With the rise of predators, a population of grazestars split off and developed a defense. The hedgestar is rather round and stands lower to the seafloor compared to its ancestor, completely losing the ability to swim in favor of using its limbs exclusively as legs. Its back is protected by keratinous spines—essentially a growth of its existing mouth bristles on other parts of its body, which are also greatly enlarged for defense. Unlike its tripodal ancestor, the hedgestar is a quadruped—as keeping the anal arm on the ground makes it less susceptible to being grabbed and bitten off by a predator. In adulthood, it lacks digits on any of its limbs except for its anal arm.
Like its ancestor, the hedgestar wanders about the seafloor feeding on rooted leafstars. Due to its increased size, larvae are better able to feed on rooted leafstars as well and have lost their filter baits; however, bizarrely, they still filter feed in eggs, as the eggshell, which like the ancestor's is made up of living cells, is itself covered in filter baits. This allows hedgestars to have more offspring without expending as much energy forming the egg—the yolk supply, which is connected to both the shell and the embryo, is simply replenished by the eggshell as it captures and consumes microorganisms. This also allows hedgestars to have lots and lots of babies; each successful mating can produce as many as over 200 eggs.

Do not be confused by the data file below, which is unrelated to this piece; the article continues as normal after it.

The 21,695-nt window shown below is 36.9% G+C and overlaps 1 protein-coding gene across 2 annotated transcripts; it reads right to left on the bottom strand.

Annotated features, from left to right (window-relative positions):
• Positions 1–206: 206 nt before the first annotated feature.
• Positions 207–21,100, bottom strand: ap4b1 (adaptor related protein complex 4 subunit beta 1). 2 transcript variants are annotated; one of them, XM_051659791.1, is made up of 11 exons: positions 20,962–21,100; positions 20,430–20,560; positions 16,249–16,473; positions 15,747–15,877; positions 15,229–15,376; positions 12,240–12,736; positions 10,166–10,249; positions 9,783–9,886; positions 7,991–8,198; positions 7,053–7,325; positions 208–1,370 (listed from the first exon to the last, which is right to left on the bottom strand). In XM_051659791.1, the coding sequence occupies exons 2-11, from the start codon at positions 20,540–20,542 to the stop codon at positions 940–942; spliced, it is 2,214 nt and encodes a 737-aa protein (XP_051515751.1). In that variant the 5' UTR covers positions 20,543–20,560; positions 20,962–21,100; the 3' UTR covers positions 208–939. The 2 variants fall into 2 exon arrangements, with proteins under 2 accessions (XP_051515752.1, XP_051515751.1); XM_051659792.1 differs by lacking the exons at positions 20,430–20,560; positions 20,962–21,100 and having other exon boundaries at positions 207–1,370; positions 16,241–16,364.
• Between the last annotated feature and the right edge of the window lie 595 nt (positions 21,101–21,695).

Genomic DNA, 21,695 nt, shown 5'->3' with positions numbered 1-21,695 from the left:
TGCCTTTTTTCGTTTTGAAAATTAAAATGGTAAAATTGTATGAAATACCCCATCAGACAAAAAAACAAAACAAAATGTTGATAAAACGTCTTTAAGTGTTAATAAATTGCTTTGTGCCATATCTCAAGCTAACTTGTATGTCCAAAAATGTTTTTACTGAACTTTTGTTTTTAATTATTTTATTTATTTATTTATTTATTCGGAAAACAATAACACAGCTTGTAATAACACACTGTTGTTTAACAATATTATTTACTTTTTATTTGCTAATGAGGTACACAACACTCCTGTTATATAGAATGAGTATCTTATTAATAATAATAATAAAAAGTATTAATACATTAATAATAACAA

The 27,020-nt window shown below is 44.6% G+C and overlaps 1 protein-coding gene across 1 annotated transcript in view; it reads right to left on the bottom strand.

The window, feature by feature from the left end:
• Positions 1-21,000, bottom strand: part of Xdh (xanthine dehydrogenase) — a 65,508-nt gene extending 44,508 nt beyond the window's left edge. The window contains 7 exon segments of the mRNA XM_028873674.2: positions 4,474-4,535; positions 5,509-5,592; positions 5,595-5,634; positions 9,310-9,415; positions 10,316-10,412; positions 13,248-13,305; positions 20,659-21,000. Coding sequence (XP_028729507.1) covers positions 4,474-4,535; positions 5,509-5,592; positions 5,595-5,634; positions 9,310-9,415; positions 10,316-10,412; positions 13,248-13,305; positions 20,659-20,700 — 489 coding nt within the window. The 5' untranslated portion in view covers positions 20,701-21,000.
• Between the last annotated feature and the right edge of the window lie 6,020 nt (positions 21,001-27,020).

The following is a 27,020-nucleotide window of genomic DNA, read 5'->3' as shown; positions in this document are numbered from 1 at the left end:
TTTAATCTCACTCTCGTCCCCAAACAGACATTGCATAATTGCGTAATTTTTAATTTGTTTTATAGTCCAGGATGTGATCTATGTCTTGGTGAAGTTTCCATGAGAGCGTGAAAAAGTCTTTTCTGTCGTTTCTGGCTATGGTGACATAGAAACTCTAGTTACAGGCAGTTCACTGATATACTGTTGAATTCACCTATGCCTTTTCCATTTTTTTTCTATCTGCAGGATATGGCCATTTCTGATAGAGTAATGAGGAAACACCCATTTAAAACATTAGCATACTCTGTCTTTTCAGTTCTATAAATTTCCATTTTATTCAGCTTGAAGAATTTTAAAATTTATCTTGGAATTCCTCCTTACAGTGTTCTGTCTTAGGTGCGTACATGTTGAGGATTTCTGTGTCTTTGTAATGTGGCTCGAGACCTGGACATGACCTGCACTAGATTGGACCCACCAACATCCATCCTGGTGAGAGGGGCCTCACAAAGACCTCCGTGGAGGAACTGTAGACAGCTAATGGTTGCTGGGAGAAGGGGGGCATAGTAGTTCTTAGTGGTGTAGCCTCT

Like its ancestor, the hedgestar mates by linking anal arms together. They cannot distinguish between male and female and simply mate with any individual they come across with a 50% success rate. Their larvae are radially symmetric and lack protective spines upon hatching, but the spines are among the first adult features to develop as they eventually turn bilateral.